A Narrative of the captivity of Nehemiah How, who was taken by the Indians at the Great Meadow Fort above Fort Dummer, where he was an inhabitant, October 11th, 1745. Giving an account of what he met with in his traveling to Canada, and while he was in prison there. Together with an account of Mr. How’s death at Canada. Exceedingly valuable for the many items of exact intelligence therein recorded, relative to so many of the present inhabitants of New England, through those friends who endured the hardships of captivity in the mountain deserts and the damps of loathsome prisons. Had the author lived to have returned, and published his narrative himself, he doubtless would have made it far more valuable, but he was cut off while a prisoner, by the prison fever, in the fifty-fifth year of his age, after a captivity of one year, seven months, and fifteen days. He died May 25th, 1747, in the hospital at Quebec, after a sickness of about ten days. He was a husband and father, and greatly beloved by all who knew him.Read More
Location: Hopkinton New Hampshire
James Otis Straw, a thriving farmer of Hopkinton, was born in this town July 27, 1853, son of William S. and Mary Ann (Flanders) Straw. An account of his ancestry may be found in the sketch of his father, William S. Straw, contained elsewhere in this volume. James Otis Straw spent his early years on his parents’ farm. He was brought up to agricultural pursuits; and in 1890 he purchased his present home, the old Currier farm, containing sixty-five acres, the buildings on which were erected over a hundred years ago. Mr. Straw makes a specialty of dairying, and also pays much attention to breeding highgrade Guernsey stock. He possesses a considerable amount of mechanical skill, and is expert in the use of all kinds of tools. In politics he is a free silver Democrat, but takes no active part in public affairs beyond casting his vote. January 8, 1881, he was united in marriage with Ada Whittemore, daughter of William B. and Nancy Whittemore, of Hopkinton. Mr. and Mrs. Straw have become the parents of two children: Percy W., who was born October 21, 1881, and died at the age of three and a half years; and Clayton Bayard, born April 20, 1885. Mr. Straw is a member of Contoocook Grange, P. of H. He is an enthusiastic sportsman, and is one of the most popular residents of...Read More
William S. Straw, a prosperous farmer of Hopkinton and a son of William and Hannah Straw, was born in the house where he now lives, June 1, 1817. He is descended from William and Mehitable Straw of early Colonial times. Their children were born as follows: William, May 22, 1686; John, July 1, 1688; Samuel, August 13, 1692; and Lawrence, May 13, 1699. Lieutenant Jacob Straw, the grandfather of William S., came from Rowley, Mass., to Hopkinton, some time between 1740 and 1755, while still a young man. He secured fifty acres of land, upon which he erected some small buildings, and then sold the whole to such advantage that he was able later to purchase two hundred acres on Sugar Hill, in the town of Weare. Here again he erected buildings, sold out at a profit, and bought three hundred acres in West Hopkinton, near where William S. Straw now lives. This purchase was made in 1782; and he spent the rest of his life upon the property, putting up large and convenient buildings and making many other improvements. A prosperous farmer, he was able to give each of his sons a farm, besides affording his sons-in-law substantial assistance. His death resulted from a cancer in his seventy-eighth year. He married Betsey (or Lydia) Ordway, of Rumford, later of Concord. They had twelve children, the youngest of whom...Read More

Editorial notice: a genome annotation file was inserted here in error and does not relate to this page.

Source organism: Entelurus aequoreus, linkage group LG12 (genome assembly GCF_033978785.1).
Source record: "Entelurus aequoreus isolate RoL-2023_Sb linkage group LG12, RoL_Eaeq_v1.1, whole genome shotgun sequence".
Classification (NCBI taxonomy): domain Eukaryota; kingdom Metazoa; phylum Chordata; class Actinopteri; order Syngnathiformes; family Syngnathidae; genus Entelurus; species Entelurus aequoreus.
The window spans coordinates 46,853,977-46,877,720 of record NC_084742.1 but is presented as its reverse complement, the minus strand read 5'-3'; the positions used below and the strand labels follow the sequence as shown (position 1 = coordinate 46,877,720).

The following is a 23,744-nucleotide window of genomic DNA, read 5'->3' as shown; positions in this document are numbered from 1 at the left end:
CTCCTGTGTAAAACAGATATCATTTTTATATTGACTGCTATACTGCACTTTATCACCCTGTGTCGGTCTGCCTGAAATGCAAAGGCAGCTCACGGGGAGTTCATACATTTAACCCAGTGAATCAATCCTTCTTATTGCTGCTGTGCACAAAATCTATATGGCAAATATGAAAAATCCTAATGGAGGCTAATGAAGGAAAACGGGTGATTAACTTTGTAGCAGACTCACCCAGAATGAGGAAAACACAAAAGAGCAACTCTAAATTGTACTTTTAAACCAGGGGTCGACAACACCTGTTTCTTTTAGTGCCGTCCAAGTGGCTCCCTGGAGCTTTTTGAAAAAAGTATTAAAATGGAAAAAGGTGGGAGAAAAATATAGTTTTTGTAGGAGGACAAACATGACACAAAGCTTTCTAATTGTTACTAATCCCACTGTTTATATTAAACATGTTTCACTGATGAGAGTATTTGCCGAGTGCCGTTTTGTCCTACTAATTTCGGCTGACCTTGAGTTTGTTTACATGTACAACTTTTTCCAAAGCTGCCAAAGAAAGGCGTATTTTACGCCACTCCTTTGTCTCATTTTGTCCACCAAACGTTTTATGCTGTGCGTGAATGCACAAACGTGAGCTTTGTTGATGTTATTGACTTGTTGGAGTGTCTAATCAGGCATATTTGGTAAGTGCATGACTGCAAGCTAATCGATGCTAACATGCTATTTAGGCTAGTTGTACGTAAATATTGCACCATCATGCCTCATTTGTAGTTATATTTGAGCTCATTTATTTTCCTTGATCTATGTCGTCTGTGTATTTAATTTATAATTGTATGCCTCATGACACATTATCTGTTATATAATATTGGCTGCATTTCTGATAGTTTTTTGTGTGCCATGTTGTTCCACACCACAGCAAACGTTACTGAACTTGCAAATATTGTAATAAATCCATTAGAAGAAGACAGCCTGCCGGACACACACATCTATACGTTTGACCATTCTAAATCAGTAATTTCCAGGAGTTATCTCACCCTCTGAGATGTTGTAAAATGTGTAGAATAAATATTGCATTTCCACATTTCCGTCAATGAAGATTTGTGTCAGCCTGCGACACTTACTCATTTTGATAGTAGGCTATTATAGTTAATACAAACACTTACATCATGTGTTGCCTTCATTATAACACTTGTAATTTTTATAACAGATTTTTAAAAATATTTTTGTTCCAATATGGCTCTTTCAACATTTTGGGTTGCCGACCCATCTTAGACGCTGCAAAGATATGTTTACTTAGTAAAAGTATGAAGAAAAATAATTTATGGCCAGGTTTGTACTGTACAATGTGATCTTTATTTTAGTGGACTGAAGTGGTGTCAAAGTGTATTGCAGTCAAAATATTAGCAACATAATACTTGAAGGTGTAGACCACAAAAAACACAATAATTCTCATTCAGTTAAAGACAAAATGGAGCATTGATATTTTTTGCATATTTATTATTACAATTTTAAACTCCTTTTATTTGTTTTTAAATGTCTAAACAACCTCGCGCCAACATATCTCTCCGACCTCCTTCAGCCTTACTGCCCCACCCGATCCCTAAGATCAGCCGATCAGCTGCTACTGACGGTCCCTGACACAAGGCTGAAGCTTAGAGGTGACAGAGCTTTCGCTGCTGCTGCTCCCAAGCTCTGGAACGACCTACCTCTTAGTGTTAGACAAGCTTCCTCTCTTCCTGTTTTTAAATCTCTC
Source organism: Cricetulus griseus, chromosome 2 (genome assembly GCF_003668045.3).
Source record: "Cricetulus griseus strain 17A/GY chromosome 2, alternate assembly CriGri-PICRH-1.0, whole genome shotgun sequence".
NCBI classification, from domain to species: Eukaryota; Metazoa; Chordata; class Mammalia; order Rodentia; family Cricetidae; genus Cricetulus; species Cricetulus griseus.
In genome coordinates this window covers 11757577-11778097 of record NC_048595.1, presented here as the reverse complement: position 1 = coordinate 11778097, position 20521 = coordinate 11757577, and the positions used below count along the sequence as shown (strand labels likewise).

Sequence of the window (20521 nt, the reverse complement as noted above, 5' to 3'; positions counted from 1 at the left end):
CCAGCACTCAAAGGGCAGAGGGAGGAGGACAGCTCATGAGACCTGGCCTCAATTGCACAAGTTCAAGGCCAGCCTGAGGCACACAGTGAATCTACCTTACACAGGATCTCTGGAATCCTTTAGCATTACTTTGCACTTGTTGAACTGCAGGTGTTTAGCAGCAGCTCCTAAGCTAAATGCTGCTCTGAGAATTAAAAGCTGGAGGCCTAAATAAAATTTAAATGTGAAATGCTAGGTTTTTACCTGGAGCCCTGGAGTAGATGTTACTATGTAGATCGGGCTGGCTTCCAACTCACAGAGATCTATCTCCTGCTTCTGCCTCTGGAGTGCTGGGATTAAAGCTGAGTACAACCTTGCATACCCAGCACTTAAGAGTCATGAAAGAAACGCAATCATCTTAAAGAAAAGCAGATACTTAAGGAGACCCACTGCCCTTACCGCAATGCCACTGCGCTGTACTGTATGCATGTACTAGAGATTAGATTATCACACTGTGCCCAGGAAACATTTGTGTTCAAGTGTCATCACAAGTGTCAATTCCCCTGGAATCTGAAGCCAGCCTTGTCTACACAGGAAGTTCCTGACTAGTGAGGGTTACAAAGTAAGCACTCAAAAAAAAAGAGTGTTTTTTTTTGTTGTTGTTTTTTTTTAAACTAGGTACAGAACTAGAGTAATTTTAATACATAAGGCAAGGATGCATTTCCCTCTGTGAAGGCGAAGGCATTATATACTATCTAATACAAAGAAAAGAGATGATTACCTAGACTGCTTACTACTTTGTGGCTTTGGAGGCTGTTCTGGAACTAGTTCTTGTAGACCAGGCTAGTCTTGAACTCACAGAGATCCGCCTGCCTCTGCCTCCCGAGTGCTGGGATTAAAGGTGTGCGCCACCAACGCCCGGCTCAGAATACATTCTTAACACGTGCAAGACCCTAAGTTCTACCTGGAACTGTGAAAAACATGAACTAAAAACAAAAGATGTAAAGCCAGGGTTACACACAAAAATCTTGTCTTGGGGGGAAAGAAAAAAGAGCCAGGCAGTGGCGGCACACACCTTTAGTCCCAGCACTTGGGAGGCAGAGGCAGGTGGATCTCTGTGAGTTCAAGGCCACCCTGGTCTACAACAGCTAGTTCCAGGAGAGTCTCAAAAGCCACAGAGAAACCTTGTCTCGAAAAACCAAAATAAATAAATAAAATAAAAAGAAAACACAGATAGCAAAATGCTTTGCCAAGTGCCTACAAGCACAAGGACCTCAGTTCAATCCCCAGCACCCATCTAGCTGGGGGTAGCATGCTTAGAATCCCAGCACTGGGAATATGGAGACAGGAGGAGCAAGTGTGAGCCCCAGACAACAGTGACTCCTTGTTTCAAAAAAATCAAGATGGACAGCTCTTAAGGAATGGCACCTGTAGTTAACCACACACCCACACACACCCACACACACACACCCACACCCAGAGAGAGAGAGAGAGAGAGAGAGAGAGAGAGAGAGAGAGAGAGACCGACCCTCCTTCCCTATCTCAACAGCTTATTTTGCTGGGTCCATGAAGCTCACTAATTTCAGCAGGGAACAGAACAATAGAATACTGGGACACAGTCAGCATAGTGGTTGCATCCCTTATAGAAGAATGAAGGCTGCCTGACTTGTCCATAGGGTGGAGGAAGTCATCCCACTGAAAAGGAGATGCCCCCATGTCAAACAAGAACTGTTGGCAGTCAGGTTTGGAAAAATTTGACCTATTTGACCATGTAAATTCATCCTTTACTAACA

Walter Kendall Wadleigh, M.D., a skilled and popular physician of Hopkinton, N.H., was born April 7, 1864, in the town of Franklin, Merrimack County, N.H., a son of Jonathan P. and Betsey (Thomas) Wadleigh. His father, who died in the prime of manhood, was born and reared in Sanbornton, Belknap County, this State, but spent the larger part of his life in Merrimack County, where he was a large land-holder. Walter K. Wadleigh received his elementary education in Franklin, being graduated from the high school in the class of 1881. Deciding upon a professional career, for which his natural tastes and talents peculiarly fitted him, he began studying medicine with Drs. I. F. Knight and W. W. Sleeper, of Franklin. He subsequently entered Dartmouth Medical College, from which he received his degree in 1886. While in college he taught school a part of the time, thus partially defraying the expense of his education. Soon after receiving his diploma and shortly after the death of the late Dr. Rogers, Dr. Wadleigh located in Hopkinton, and has since met with flattering success as a practitioner, his previous experience in hospital work having doubtless been of much service to him in his labors. He is a member of the Centre District and of the New Hampshire Medical Societies, and is an active worker in each organization. The Doctor is a close student,...Read More
Samuel Smith Page, who for more than forty years was one of the most esteemed residents of Hopkinton, was born September 30, 1822, in Dunbarton, N.H. He is a descendant of Benjamin Page, who was born in 1640, in Dedbam, fifty-seven miles north-east of London, England. In 1660, on account of religious differences, Benjamin came to America, locating in Haverhill, Mass., where on September 21, 1666, he married Mary Whittier, who belonged to the family from which the poet, John G. Whittier, sprung. Their son, Jeremiah, the eldest of a family of sixteen, born September 14, 1667, was the next ancestor. He married Deborah Hendrick, of Newburyport, Mass., July 2, 1696; and they reared seven children, Caleb and Joshua. He died in 1752. Caleb Page, the next in line of descent, was born August 16, 1705, and died in 1785. He married in 1728 or 1729 Ruth Wallingford, of Boston, who died in 1738. In 1740 he married a widow Carleton, of Newburyport, who weighed three hundred and fifteen pounds. She, together with a huge arm-chair, now in the possession of the Stark family, had to be carried to meeting on an ox sled. In 1749 Caleb Page removed from Haverhill, Mass., to Atkinson, N.H., where he is said to have owned land measuring one mile in opposite directions from the site of the present academy. In 1751 he...Read More